Whenever I get off the phone with Chris, he asks if there’s anything he can do for me.
It’s not the “let me know if I can help with anything” lip service that people hope you never take them up on, it’s an “adding value to your life would bring me joy, and it would be my pleasure to assist” kinda thing. And Chris has an enviable network of prominent startup founders, CEOs, and artists so the offer is not insignificant.
Chris doesn’t need another action item added to his list, his business is rapidly growing and he doesn’t owe me any favors. He does it because that’s the kind of person he is. 99% of the time, I will politely decline and thank him for taking the time to ask (again).
In the world of what-can-you-do-for-me opportunism and selfish networking, leading with generosity speaks volumes.
When I left my predictable suburban life in Atlanta a few years ago, I started changing locations much more frequently. I switched apartments, traveled for pleasure, and attended conferences regularly.
An interesting realization I had this weekend was that the most cringe-worthy client interactions and project failures to date all occurred when I was either traveling or in an irregular work routine.
I’ve historically rejected the idea of “settling down” in one place since my life for the last few years has been optimized for freedom rather than location or money, but perhaps it’s time I grow up and stop ruining my life with habits that undermine progress.
I guess that means I should invest in a proper coat for this coming winter in Boston.
I’ve been making a lot of updates to my site recently, and noticed that one of my go-to plugins—cbnet Ping Optimizer—was no longer needed. I found this out through the plugin’s information page in the WordPress Codex. The tagline currently reads:
Doesn’t do anything. Isn’t needed. Core WordPress handling of Pings is oh-so-fine!
The plugin was designed to prevent sites from being penalized by search engines for “pinging” them too frequently as a result of frequent edits that trigger the pings.
The functionality provided by the plugin is now built into the WordPress core, so there’s no need to install it anymore. But instead of abandoning the project like some authors do, Chip took the time to publish an informative explanation on the functionality, how it’s handled, and why it’s no longer needed.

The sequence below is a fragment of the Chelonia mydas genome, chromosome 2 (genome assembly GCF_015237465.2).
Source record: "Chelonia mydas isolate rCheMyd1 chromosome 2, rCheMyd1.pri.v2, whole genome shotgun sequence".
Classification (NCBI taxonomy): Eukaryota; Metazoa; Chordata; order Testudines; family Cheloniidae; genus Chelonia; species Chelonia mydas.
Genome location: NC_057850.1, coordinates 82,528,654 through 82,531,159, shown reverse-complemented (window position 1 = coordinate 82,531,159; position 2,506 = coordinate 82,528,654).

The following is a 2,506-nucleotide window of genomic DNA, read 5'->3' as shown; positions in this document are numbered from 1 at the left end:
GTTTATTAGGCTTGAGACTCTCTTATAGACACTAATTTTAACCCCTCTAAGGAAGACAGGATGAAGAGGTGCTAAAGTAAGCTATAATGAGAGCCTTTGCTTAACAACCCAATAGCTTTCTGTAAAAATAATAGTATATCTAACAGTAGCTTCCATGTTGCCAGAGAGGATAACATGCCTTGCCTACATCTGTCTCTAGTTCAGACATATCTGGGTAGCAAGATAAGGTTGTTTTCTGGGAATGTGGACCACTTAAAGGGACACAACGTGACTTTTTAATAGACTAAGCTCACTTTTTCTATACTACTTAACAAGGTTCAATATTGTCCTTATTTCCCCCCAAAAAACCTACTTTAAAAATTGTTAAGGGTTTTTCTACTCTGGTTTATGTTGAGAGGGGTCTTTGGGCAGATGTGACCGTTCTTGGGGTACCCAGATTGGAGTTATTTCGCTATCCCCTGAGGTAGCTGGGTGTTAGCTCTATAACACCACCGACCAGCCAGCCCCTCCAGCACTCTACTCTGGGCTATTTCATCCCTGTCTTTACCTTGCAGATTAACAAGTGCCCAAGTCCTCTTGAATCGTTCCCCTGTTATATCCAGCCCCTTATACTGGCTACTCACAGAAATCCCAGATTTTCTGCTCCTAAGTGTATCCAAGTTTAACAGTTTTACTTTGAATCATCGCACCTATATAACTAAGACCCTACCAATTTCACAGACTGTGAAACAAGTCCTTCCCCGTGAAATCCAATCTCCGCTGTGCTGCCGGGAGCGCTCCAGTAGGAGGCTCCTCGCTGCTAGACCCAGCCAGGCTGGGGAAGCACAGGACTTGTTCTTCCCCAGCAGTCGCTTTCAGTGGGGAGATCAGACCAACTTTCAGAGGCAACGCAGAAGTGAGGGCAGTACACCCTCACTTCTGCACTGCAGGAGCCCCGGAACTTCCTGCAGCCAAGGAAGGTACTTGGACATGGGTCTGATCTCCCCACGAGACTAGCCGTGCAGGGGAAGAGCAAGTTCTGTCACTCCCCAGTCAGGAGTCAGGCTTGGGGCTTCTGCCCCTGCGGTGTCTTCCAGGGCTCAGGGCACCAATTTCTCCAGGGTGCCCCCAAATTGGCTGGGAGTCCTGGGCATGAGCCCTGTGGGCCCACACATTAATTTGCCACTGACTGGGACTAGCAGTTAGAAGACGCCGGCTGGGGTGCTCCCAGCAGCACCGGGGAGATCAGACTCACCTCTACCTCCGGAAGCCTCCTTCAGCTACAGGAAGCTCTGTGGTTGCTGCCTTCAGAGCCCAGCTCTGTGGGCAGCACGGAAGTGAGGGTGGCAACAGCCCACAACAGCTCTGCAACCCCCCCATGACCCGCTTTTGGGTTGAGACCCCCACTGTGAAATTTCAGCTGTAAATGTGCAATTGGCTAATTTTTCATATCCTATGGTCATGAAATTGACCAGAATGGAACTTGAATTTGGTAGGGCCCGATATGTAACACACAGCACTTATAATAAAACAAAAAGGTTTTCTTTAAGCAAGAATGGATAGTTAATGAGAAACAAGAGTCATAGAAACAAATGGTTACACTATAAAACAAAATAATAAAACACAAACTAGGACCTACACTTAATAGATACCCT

That’s classy, and the mark of a true professional.
Ryan Holiday is the marketer behind a lot of books and buzz that you’ve heard about. I worked with Ryan on Seth’s book trailer by SimpliFilm for The Icarus Deception. Most recently, he authored a short and insightful book called Growth Hacker Marketing: A Primer on the Future of PR, Marketing, and Advertising.
The book mentions conferences, concepts, authors, books, and founders that are well-known among people like us. Unfortunately, the narrator of the audiobook was not so familiar and made such gaffes as Steve ‘WOZE-nee-ack’ and ‘aye slash bee’ tests and some ‘Ess Ex Ess Double-You’ conference *.
It’s a bit challenging to convey the pronunciation errors in print, but suffice it to say that this guy had never heard of any of these things. So it took me from a place of reflection and learning to amusement and slight irritation. This guy isn’t one of us, he has no idea what he’s talking about…
What makes this even more amusing is that Ryan is outspoken in his personal opposition to audiobooks:
I don’t do audiobooks for a couple reasons. 1) I don’t spend that much time in the car and when I work out, I prefer not to be working. 2) I don’t speed read but I am faster than most narrator. 3) There is absolutely no way to take notes or mark passages. 4) Honestly I think the only full audio book I’ve ever made it all the way through was the reading of TMIL and that’s because they paid me.
So I’m not even sure he listened to the audio version before it was published. And that’s fine. It’s just a reminder to me how the “secret handshakes” we use to align with our tribes are both represented by the things we know, and characterized by the things we don’t.
* = WOZ-nee-ack, A/B tests (you don’t pronounce the slash), and “South by Southwest” are what he was searching for.